I’ve heard it said that, in the East, “religion” is concerned with wisdom, and in the West, with sight. This morning’s Gospel – the story of Jesus healing the man born blind – is clearly of the West and our concern with sight.
But I don’t want to begin with sight. I want to begin rather with something we all experience, something that has on some level brought us here this morning, that has led us to be Christians, to “walk in the way of the cross” and to hope in resurrection. That something is suffering. And I want to look at suffering from the context of the early Church’s catechumenate, the process whereby candidates were prepared for Baptism. For the most part, this year’s Lenten lectionary is the same lectionary that was used by the early Church during Lent for the preparation of candidates for Baptism at the Easter Vigil. Candidates would have been in the catechumenate two or three years, and these final Sundays offered a final push of preparation for their Baptism. Taken as a whole, these Scriptures present in a nutshell the process of awakening to fuller life, of experiencing “resurrection.” To sum up: The candidates would have gone from being in the “wilderness” and discovering that Jesus had a wilderness experience, too (Lent 1); to being in the dark with Jesus, as was Nicodemus (Lent 2); to being in the light with Jesus, as was the woman at the well (Lent 3); to being able to “see” with the man born blind (today); to experiencing resurrection, as did Lazarus (next week). Continue reading →
2 Samuel 11:26-12:10, 13-15
One of the first questions that Roman Catholic friends often ask me about the Anglican Communion is whether or not we have “Confession” in the Episcopal Church. They—along with many Episcopalians—are quite surprised when I tell them that we do indeed have sacramental “Confession,” otherwise known as the “Reconciliation of a Penitent.” It is one of the many rites included in our Book of Common Prayer in both Rite 1 & 2. And while there are no traditional “confessionals” in our churches these days —those fabled, purple-curtained boxes for the confession of sins—we do have the opportunity, at any time, to avail ourselves of this individual, sacramental act. The rule in the Episcopal Church concerning “Confession” is that “all may; some should; but none must.” In other words, the “Reconciliation of a Penitent” is an option for those times in the spiritual journey when we feel called to unburden a heart broken open by sorrow and guilt over sin, and when we long to experience the overwhelming gift of God’s real forgiveness and offer of a new beginning. And while we may no longer recognize a distinction between so-called venial and mortal sins, there are times in the spiritual journey when we urgently need godly counsel spoken in the name of Christ and his Church. The “Reconciliation of a Penitent” is an exchange between God and us sinners in which we renew our covenantal relationship with God, broken through our blindness and failure “to love God with our whole heart,” and “to love our neighbors as ourselves.” (BCP) And so, it’s not at all uncommon for a penitent to feel an enormous sense of relief and joy and gratitude over the repair of this primary and cherished covenantal relationship with God. These emotions signal the true gift of a new beginning made possible by the grace of our God of steadfast love and mercy. The ancient rabbis taught that God gave the Torah to humans, not to angels, and that the greatest name of God is “mercy”!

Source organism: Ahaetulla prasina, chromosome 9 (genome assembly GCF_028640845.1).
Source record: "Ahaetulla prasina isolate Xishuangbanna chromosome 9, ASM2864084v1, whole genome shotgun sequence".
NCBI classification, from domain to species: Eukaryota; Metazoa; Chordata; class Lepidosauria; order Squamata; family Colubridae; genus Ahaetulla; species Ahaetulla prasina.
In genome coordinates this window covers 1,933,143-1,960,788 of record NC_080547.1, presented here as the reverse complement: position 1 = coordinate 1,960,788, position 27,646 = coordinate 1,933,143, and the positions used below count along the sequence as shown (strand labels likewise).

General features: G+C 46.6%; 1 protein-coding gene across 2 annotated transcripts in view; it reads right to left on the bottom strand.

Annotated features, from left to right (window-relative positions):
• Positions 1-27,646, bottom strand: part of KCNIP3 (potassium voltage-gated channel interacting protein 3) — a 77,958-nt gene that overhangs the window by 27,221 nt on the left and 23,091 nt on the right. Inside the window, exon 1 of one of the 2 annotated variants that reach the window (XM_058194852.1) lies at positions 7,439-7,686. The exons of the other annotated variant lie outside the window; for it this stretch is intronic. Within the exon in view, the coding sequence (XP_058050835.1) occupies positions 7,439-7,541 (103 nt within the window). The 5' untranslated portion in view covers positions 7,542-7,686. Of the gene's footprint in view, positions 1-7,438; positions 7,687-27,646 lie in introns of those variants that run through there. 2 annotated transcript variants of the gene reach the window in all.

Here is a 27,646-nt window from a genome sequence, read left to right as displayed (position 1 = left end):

The joy of forgiveness and thanksgiving for reconciliation are poignantly illustrated by the extravagant gestures of the forgiven woman in this morning’s episode from Saint Luke’s Gospel, together with Jesus’ parable of the forgiven debtors. Continue reading →
Sermon for Sunday, March 13, 2016 Lent 5C
Were there adults in our parish seeking Baptism, and if our parish had a fully-developed, two- to three-year catechumenate process to help them be prepare, today would be the last “normal” Sunday of preparation before entering Holy Week and before their Baptism at the Easter Vigil. Today – after years of preparation – these men and women would be standing at the threshold of Baptism.